UN approves global arms trade treaty - but how effective will it be?


It has been the product of ten years of intensive diplomatic lobbying and is billed as the best chance the world has yet seen to regulate a trade that kills hundreds of thousands every year.

But even before the ink was dry there was scepticism that the UN’s newly passed global Arms Trade Treaty (ATT) will have any palpable effect unless the world’s biggest weapons manufactures sign up.

The treaty, which was stalled last summer, was overwhelmingly approved late on Tuesday night at the UN and has been hailed as a landmark attempt to bring some sort of control to the sale of small arms, tanks and missiles – weapons which kill by far the largest percentage of people each year but remained unregulated. 

Despite fierce opposition from Russia, China, Iran, North Korea and Syria over the inclusion of provisions banning sales to human rights abusers – and steep opposition from America’s gun lobby over a clause covering ammunition – the treaty was passed by 154 countries with 23 abstentions and three votes against. North Korea, Syria and Iran voted against the treaty whilst Russia and China abstained. The Obama administration voted in favour of the treaty in a snub to the gun lobby which recently managed to halt an attempt to curb the sale of semi-automatic rifles following a spate of spree killings.

David Cameron hailed the vote as “a landmark agreement” that would “ease the immense human suffering” caused by conflicts whilst groups like Amnesty International and Oxfam – who have long lobbied for the ATT – largely welcomed the wording of the document. But others were more sceptical. Campaign Against Arms Trade warned that the treaty would do little to curb the sale of arms to despotic regimes because it recognised that countries have entirely commercial reasons to export of arms.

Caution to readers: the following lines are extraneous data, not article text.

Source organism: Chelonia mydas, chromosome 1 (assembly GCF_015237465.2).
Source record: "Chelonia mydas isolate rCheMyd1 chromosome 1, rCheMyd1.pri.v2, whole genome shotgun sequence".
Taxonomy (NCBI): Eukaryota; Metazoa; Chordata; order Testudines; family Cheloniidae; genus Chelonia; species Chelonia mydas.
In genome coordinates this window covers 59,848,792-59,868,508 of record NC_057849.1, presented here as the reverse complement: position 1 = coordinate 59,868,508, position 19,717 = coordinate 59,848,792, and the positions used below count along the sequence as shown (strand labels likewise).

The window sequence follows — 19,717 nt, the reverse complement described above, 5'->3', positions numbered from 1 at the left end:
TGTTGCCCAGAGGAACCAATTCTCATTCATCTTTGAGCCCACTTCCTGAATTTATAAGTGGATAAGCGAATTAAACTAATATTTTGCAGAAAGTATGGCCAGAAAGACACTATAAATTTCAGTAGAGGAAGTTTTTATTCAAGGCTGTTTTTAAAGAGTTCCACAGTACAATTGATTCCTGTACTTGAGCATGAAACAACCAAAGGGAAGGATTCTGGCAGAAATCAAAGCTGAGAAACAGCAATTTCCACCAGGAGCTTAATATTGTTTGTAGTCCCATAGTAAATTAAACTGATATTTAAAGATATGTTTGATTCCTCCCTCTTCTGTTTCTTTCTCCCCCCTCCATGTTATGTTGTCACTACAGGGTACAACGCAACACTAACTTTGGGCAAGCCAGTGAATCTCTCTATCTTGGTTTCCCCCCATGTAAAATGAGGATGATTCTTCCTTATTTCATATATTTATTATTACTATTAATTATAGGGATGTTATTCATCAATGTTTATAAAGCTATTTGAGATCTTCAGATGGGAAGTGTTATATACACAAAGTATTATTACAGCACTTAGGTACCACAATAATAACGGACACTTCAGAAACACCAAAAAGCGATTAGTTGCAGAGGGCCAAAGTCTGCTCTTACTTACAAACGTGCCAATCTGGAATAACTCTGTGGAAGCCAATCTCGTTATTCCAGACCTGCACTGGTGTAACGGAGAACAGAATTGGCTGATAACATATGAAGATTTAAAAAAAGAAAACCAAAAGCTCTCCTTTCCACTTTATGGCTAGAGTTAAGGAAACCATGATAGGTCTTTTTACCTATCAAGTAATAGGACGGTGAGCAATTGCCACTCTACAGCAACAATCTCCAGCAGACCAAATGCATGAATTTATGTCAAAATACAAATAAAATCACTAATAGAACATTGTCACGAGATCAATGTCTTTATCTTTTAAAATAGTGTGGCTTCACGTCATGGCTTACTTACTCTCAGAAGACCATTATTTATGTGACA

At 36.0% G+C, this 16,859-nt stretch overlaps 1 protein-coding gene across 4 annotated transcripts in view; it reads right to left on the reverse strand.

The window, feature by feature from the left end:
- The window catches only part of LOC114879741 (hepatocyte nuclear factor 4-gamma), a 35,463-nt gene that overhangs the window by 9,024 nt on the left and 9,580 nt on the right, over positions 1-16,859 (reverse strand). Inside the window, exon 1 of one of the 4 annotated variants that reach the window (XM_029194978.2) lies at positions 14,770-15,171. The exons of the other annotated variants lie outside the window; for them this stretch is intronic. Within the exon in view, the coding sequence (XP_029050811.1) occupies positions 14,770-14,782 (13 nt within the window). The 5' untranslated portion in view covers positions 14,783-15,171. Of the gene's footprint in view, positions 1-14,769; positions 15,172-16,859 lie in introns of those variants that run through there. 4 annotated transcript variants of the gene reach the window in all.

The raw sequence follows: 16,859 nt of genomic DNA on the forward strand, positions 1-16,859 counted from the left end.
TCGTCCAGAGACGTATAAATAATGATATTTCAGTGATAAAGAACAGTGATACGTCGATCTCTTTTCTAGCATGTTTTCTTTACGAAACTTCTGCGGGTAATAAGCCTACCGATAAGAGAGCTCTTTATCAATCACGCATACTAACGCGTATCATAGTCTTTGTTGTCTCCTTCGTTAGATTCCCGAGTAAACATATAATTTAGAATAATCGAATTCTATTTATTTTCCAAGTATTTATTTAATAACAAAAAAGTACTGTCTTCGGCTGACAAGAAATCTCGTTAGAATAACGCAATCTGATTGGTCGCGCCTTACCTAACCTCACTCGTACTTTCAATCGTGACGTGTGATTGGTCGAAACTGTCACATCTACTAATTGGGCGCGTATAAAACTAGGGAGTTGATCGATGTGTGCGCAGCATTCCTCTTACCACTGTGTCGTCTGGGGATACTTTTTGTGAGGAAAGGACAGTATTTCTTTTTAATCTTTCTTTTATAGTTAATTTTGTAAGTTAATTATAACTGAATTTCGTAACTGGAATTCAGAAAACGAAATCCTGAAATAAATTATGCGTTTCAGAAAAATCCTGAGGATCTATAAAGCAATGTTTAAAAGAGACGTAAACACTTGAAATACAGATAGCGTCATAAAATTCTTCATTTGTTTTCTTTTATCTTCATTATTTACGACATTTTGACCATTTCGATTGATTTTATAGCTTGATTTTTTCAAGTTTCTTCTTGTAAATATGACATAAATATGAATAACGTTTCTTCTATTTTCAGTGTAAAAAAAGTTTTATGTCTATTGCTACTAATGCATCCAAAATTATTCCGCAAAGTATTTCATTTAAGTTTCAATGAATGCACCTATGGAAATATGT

"This treaty legitimises the arms trade,” said Ann Feltham, CAAT's Parliamentary Coordinator. “If governments are serious about ending the trade in weaponry, with its dire consequences for peace and human rights, they should immediately stop promoting arms exports."

Both supporters and critics are agreed that for the treaty to have teeth, the world’s major exporters will need to sign up – and ratify – the document. That is where the real difficulties will begin. Implementation is years away and there are no specific provisions to monitor its success.

In the US – the world’s largest arms producer – the National Rifle Association and nearly 50 senators have already said they will try to stop the treaty’s passage through the legislature. Russia and China – major weapons manufacturers with considerably looser domestic controls governing who they sell weapons to – have also yet to be convinced of the benefits of the ATT. Doing so will be key to the ATT’s success.

The global land mine ban, which began with a similar treaty in 1999, now has 160 countries signed up. But the world’s largest mine manufacturers, including the US, Russia, China, India and Pakistan, have refused to back it meaning landmines are still routinely available and used in conflicts.

If Russia signed up to the ATT it would be particularly difficult for Moscow to continue supplying arms to the Syrian regime which is in the midst of a civil conflict that has killed an estimated 70,000 people.

Anna MacDonald, head of arms control at Oxfam International, said the treaty should be considered a success despite its current shortcomings.

“This treaty won’t solve the problems of Syria overnight, no treaty could do that, but it will help to prevent future Syrias,” she said. “It will help to reduce armed violence. It will help to reduce conflict.”

Start your day with The Independent, sign up for daily news emails
Barn owls are among species that could be affected
charity appeal
After another poor series in Sri Lanka, Alastair Cook claimed all players go through a lean period
cricketEoin Morgan reportedly to take over ODI captaincy as ECB finally wield the axe
Arts and Entertainment
a clockwork orange, stanley kubrick
news... you won't believe how bad their skills were
Have you tried new the Independent Digital Edition apps?
ebooksA year of political gossip, levity and intrigue from the sharpest pen in Westminster